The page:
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  • FIRST POST
    • GillyFlower
    • By GillyFlower 8th Jun 17, 4:11 PM
    • 74Posts
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    GillyFlower
    Tenants in Common or Joint Ownership
    • #1
    • 8th Jun 17, 4:11 PM
    Tenants in Common or Joint Ownership 8th Jun 17 at 4:11 PM
    Ok - we have been married for 50+ years and own our own home. With changes in care i.e. possibility of the dementia tax. Has anyone considered changing from having their traditional joint ownership of their home to tenants in common? It's just a thought....... does it have advantages?

    This current situation does make it feel for those of us who have scrimped and saved could see there are disadvantages of taking this route in life.
Page 1
    • getmore4less
    • By getmore4less 8th Jun 17, 7:11 PM
    • 29,763 Posts
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    getmore4less
    • #2
    • 8th Jun 17, 7:11 PM
    • #2
    • 8th Jun 17, 7:11 PM
    what have you scrimped and saved for if not to give you the best end of life you can.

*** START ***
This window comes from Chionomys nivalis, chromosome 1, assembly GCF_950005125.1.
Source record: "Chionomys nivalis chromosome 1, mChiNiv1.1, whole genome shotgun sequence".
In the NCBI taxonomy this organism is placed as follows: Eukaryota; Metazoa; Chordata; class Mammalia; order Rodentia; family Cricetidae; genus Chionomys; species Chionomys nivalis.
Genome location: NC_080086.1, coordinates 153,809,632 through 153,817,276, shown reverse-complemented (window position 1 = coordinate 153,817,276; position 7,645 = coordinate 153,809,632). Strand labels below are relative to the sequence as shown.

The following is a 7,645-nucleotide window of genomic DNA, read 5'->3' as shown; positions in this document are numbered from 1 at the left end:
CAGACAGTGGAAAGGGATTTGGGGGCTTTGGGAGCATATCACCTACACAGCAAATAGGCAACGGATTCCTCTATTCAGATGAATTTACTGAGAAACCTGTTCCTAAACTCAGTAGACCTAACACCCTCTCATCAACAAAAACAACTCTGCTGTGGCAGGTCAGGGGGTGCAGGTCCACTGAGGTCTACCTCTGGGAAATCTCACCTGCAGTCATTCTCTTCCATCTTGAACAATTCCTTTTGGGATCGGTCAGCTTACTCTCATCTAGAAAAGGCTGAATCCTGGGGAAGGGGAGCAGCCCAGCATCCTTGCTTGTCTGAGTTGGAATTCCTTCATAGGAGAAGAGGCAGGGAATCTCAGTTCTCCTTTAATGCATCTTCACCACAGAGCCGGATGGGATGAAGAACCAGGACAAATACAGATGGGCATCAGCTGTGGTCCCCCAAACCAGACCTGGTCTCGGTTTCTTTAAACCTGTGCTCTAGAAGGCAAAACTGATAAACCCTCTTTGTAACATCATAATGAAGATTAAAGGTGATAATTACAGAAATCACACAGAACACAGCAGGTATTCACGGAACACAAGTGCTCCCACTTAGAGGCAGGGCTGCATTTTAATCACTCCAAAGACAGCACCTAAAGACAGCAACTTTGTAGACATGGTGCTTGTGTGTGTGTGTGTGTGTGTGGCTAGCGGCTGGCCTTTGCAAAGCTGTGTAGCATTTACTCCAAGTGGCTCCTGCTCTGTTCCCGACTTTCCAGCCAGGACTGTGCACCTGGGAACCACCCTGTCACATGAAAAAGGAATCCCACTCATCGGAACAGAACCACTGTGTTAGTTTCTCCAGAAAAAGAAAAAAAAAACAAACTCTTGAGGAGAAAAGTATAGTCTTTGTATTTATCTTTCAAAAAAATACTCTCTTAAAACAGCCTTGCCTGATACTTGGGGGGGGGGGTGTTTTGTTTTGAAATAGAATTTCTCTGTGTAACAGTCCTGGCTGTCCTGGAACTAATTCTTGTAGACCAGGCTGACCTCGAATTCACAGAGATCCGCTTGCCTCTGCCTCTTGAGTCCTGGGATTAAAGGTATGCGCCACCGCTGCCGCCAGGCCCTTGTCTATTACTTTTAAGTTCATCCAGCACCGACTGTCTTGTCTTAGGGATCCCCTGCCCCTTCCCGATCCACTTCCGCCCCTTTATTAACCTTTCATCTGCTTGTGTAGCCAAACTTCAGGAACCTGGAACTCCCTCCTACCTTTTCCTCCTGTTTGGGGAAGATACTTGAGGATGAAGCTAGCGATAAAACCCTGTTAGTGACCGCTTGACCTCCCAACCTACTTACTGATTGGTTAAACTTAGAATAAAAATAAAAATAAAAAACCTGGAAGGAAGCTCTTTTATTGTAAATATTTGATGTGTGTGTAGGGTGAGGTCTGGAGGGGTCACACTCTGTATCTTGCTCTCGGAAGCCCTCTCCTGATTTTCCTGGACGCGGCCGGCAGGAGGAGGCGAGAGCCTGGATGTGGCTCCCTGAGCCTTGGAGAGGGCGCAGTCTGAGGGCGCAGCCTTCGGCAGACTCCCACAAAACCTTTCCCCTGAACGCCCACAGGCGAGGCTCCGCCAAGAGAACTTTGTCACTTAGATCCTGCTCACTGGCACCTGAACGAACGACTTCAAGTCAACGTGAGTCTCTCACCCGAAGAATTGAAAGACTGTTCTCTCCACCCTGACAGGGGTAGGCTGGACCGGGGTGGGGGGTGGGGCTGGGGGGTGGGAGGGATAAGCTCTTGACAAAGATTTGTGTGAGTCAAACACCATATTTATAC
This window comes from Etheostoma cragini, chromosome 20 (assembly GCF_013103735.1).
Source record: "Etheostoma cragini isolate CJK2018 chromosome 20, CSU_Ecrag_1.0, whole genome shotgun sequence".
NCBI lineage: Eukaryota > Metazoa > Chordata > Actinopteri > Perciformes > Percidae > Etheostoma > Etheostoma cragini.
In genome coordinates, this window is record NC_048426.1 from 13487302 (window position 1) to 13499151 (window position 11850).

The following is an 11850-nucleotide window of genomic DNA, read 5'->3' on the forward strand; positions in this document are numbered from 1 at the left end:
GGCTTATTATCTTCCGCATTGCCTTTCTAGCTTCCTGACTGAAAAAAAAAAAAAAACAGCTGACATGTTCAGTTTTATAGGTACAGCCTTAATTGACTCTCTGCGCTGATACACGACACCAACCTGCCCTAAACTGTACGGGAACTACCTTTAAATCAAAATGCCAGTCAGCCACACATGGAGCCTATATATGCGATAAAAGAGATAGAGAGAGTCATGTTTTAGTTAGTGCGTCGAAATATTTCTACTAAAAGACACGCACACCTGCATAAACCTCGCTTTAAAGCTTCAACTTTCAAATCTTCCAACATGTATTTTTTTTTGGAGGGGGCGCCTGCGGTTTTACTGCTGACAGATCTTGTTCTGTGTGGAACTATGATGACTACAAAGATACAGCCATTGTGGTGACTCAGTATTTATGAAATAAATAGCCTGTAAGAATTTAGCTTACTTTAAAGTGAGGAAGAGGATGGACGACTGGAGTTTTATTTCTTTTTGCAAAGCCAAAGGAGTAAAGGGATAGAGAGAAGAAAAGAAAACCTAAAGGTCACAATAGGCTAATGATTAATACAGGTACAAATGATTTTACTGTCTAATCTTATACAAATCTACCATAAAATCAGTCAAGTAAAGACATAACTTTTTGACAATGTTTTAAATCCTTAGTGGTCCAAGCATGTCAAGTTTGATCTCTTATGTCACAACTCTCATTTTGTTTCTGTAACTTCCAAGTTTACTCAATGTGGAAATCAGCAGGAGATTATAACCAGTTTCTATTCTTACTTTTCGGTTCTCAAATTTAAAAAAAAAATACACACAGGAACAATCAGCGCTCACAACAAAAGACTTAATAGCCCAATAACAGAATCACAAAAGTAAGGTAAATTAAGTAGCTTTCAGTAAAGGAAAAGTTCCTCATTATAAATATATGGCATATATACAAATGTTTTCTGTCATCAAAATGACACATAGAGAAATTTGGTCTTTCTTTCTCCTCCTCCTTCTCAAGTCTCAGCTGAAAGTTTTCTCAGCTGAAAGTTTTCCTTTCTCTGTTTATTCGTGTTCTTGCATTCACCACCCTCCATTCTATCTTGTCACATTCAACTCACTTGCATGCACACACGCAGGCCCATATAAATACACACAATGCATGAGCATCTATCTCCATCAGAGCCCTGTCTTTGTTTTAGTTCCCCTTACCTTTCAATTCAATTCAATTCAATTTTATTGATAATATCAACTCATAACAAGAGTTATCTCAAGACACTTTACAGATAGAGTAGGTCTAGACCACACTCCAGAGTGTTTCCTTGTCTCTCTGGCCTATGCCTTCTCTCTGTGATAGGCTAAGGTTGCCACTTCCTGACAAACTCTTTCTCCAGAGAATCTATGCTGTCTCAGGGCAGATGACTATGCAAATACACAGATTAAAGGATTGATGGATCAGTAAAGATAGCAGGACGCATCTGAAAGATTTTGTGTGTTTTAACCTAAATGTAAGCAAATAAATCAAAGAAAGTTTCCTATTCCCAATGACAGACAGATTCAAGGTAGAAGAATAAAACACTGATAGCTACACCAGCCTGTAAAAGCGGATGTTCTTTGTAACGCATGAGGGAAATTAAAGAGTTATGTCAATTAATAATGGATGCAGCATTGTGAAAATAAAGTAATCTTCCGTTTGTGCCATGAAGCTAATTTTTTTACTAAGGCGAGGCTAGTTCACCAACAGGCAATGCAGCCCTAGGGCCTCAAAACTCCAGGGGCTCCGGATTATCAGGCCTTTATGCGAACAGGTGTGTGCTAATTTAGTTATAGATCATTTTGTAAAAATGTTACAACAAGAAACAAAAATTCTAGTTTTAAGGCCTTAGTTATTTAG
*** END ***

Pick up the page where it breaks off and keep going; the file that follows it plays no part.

if you really want to stop it from paying for your best possible care spend it now while you can remember and enjoy what you spend it on.
    • GillyFlower
    • By GillyFlower 9th Jun 17, 4:09 PM
    • 74 Posts
    • 2 Thanks
    GillyFlower
    • #3
    • 9th Jun 17, 4:09 PM
    • #3
    • 9th Jun 17, 4:09 PM
    Thank you but maybe what I was thinking if either of us needed care then if I understand this correctly it could be 'first come first served'.

    So if for arguments sake it was myself who needed long term care and that was self funding from our property until finance from our home ran out. But what if then my husband needed funds to help him?